Jason Heyward’s time with the Cubs comes to an unceremonious end

(Photo by Nuccio DiNuzzo/Getty Images)
(Photo by Nuccio DiNuzzo/Getty Images) /

A week removed from the trade deadline, the Chicago Cubs are very much casting an eye toward the future with their recent flurry of roster moves – but none sent as clear a message as Jed Hoyer’s decision to move on from veteran Jason Heyward at season’s end.

"“Jason and I have talked a lot about where things are going in the future,” Cubs president of baseball operations Jed Hoyer told reporters. “And I think for next year, we’re not going to have him as part of the team. We’ll go our separate directions.”"

Heyward was among the top free agents going into the 2016 offseason, along with David Price, Zack Greinke, Justin Upton and Chris Davis. The Cubs appeared to be big winners, signing Heyward, who was coming off a .797 OPS with St. Louis, to an eight-year, $184 million contract. Upon coming to the North Side, his defense was as elite as it always has been, but his offense really cratered in the years that followed.

Cutting ties with Heyward, despite still owing $22 million for 2023, is a big move for Hoyer and his front office. But let’s be clear: not all of Heyward’s seven years with the Cubs were total losses. So, let’s have a look at what this veteran outfielder brought to the Cubs over the years.

Cubs: During his career, Jason Heyward brought elite defense 

Heyward has always been an elite outfielder, winning a five career Gold Gloves, two with the Cubs. While growing up and watching the Cubs in the mid-2000s, I remember the team not really having strong defensive players. There were really only 2 Cubs in the mid-2000s that were Gold Glove winners and impressed defensively year after year in second baseman Darwin Barney (2012) and first baseman Derrek Lee (2007).

You have to fast forward to 2016 before the Cubs had their next Gold Glove winners, in Heyward and Anthony Rizzo. Despite his lack of offensive production, the Cubs and the fans knew if the ball was hit anywhere near Heyward, he was going to make a play. Whether it was with his arm or glove, he was electric in the outfield.

The veteran’s leadership has and will never be questioned

Despite only having a few good moments throughout a season, we cannot forget about Heyward’s leadership during the 2016 postseason run, especially during that iconic Game 7 rain delay.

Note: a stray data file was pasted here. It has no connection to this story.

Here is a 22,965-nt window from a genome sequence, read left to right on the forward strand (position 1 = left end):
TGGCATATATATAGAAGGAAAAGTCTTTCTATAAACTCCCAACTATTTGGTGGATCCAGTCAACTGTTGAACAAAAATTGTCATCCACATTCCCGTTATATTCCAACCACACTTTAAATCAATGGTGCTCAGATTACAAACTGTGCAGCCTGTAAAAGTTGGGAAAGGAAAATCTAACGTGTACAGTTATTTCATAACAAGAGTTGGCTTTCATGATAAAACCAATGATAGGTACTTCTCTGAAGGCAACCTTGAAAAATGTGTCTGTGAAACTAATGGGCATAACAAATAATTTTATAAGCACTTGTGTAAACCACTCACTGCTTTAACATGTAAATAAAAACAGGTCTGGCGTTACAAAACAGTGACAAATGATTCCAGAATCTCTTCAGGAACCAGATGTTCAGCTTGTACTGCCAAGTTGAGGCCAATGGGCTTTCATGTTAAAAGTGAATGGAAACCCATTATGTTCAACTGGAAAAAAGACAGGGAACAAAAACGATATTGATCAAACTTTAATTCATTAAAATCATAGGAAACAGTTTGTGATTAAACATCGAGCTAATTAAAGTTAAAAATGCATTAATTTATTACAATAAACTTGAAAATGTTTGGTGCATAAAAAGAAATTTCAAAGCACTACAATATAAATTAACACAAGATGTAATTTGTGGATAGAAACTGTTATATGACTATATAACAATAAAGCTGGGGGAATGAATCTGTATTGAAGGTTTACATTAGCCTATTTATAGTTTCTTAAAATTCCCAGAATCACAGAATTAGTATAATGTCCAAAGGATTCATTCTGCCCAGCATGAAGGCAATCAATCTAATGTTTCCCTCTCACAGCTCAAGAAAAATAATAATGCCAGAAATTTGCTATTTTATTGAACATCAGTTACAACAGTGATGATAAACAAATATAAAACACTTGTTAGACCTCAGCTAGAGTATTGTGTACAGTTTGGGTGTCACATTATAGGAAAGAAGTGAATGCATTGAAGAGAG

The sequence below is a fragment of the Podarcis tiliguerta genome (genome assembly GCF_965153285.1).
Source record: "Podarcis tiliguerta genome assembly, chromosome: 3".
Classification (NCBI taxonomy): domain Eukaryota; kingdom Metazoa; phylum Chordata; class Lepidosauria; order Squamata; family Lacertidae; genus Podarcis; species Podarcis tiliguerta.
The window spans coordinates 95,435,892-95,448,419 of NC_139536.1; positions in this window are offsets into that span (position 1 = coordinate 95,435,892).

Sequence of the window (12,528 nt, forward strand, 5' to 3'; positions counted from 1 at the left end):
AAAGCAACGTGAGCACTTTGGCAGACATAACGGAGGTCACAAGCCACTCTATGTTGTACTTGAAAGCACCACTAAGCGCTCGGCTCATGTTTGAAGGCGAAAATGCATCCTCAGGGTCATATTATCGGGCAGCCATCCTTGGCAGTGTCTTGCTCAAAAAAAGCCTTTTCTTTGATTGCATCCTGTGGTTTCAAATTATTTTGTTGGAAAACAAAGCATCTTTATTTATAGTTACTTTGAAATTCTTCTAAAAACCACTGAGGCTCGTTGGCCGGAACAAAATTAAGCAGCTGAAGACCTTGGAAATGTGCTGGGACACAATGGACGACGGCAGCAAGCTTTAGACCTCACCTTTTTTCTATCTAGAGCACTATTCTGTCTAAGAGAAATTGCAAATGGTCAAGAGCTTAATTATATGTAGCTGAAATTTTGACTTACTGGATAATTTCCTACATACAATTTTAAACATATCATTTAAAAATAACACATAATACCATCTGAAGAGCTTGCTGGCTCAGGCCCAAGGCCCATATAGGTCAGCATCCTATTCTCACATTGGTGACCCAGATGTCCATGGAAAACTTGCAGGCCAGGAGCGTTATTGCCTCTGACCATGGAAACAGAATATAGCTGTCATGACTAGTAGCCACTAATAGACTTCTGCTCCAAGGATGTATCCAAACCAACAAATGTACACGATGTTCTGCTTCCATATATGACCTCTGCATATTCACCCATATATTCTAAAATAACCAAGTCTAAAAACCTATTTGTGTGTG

With Heyward being one of the veterans on the team, as well as having four previous October runs under his belt, him stepping up during the rain delay to boost morale in the locker room is something that probably gives every Cub fan chills even today. Just think what it must have been like in that moment, heading into extra innings during the delay with a chance to erase a 108-year championship drought. Just typing this out gives me chills.

So what comes next for Jason Heyward and his big league career?

With the signing of Seiya Suzuki, and the rise of Christopher Morel, Nelson Velazquez, and All-Star Ian Happ, there is just no room for Heyward moving forward. So, moving on from him makes sense. The Cubs also just signed Franmil Reyes and have Rafael Ortega in the outfield. With Heyward not being on the team in 2023, the outfield will likely look like Suzuki, Happ, and Morel, with Velazquez, and either Ortega or Alexander Canario on the bench. It is time to move on from the aging veterans, especially for a team that is hoping to turn the page in 2023.

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Out of all the players from the 2016 World Series team, Heyward was probably my favorite. Despite his lack of offense, I knew he would never cause problems in the outfield. I love watching that old-school, defense-first, and Heyward brought that to the Cubs on a daily basis. Other than his bloated contract (which is Theo Epstein’s fault, not Heyward’s) and lack of offense, he brought a lot of smiles and cheers to Chicago, and I am hoping that a team will give him a chance to play  next year.